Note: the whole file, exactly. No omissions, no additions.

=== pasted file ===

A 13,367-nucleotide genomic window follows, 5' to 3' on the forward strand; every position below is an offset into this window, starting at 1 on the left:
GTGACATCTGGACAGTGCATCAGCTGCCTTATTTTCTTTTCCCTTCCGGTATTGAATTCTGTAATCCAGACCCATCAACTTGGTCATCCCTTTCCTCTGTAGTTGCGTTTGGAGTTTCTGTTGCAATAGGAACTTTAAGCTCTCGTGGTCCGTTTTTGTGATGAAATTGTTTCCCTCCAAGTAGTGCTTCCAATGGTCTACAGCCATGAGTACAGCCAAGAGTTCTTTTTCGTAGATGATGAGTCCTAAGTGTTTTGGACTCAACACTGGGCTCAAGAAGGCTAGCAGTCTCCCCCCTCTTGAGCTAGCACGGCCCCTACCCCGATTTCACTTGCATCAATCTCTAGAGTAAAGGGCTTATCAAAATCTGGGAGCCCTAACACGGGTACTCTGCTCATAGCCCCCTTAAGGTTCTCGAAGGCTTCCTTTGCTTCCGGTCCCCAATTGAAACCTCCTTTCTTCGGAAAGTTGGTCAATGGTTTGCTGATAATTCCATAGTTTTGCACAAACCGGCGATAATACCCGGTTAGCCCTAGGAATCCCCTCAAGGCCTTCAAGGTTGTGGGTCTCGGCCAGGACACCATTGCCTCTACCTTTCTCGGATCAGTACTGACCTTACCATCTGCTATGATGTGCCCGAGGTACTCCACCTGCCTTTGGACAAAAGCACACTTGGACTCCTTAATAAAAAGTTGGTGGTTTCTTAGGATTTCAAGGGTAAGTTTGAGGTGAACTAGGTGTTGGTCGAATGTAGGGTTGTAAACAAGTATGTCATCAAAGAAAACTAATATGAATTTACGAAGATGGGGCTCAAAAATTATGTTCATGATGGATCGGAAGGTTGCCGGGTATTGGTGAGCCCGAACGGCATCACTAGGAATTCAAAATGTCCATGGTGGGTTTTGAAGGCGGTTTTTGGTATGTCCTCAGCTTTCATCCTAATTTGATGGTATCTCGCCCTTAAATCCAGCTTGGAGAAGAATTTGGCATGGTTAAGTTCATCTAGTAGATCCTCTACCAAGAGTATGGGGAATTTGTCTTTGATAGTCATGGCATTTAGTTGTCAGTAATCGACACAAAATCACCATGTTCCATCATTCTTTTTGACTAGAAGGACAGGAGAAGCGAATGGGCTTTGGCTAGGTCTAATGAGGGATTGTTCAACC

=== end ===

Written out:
A 13,367-nucleotide genomic window follows, 5' to 3' on the forward strand; every position below is an offset into this window, starting at 1 on the left:
GTGACATCTGGACAGTGCATCAGCTGCCTTATTTTCTTTTCCCTTCCGGTATTGAATTCTGTAATCCAGACCCATCAACTTGGTCATCCCTTTCCTCTGTAGTTGCGTTTGGAGTTTCTGTTGCAATAGGAACTTTAAGCTCTCGTGGTCCGTTTTTGTGATGAAATTGTTTCCCTCCAAGTAGTGCTTCCAATGGTCTACAGCCATGAGTACAGCCAAGAGTTCTTTTTCGTAGATGATGAGTCCTAAGTGTTTTGGACTCAACACTGGGCTCAAGAAGGCTAGCAGTCTCCCCCCTCTTGAGCTAGCACGGCCCCTACCCCGATTTCACTTGCATCAATCTCTAGAGTAAAGGGCTTATCAAAATCTGGGAGCCCTAACACGGGTACTCTGCTCATAGCCCCCTTAAGGTTCTCGAAGGCTTCCTTTGCTTCCGGTCCCCAATTGAAACCTCCTTTCTTCGGAAAGTTGGTCAATGGTTTGCTGATAATTCCATAGTTTTGCACAAACCGGCGATAATACCCGGTTAGCCCTAGGAATCCCCTCAAGGCCTTCAAGGTTGTGGGTCTCGGCCAGGACACCATTGCCTCTACCTTTCTCGGATCAGTACTGACCTTACCATCTGCTATGATGTGCCCGAGGTACTCCACCTGCCTTTGGACAAAAGCACACTTGGACTCCTTAATAAAAAGTTGGTGGTTTCTTAGGATTTCAAGGGTAAGTTTGAGGTGAACTAGGTGTTGGTCGAATGTAGGGTTGTAAACAAGTATGTCATCAAAGAAAACTAATATGAATTTACGAAGATGGGGCTCAAAAATTATGTTCATGATGGATCGGAAGGTTGCCGGGTATTGGTGAGCCCGAACGGCATCACTAGGAATTCAAAATGTCCATGGTGGGTTTTGAAGGCGGTTTTTGGTATGTCCTCAGCTTTCATCCTAATTTGATGGTATCTCGCCCTTAAATCCAGCTTGGAGAAGAATTTGGCATGGTTAAGTTCATCTAGTAGATCCTCTACCAAGAGTATGGGGAATTTGTCTTTGATAGTCATGGCATTTAGTTGTCAGTAATCGACACAAAATCACCATGTTCCATCATTCTTTTTGACTAGAAGGACAGGAGAAGCGAATGGGCTTTGGCTAGGTCTAATGAGGGATTGTTCAACC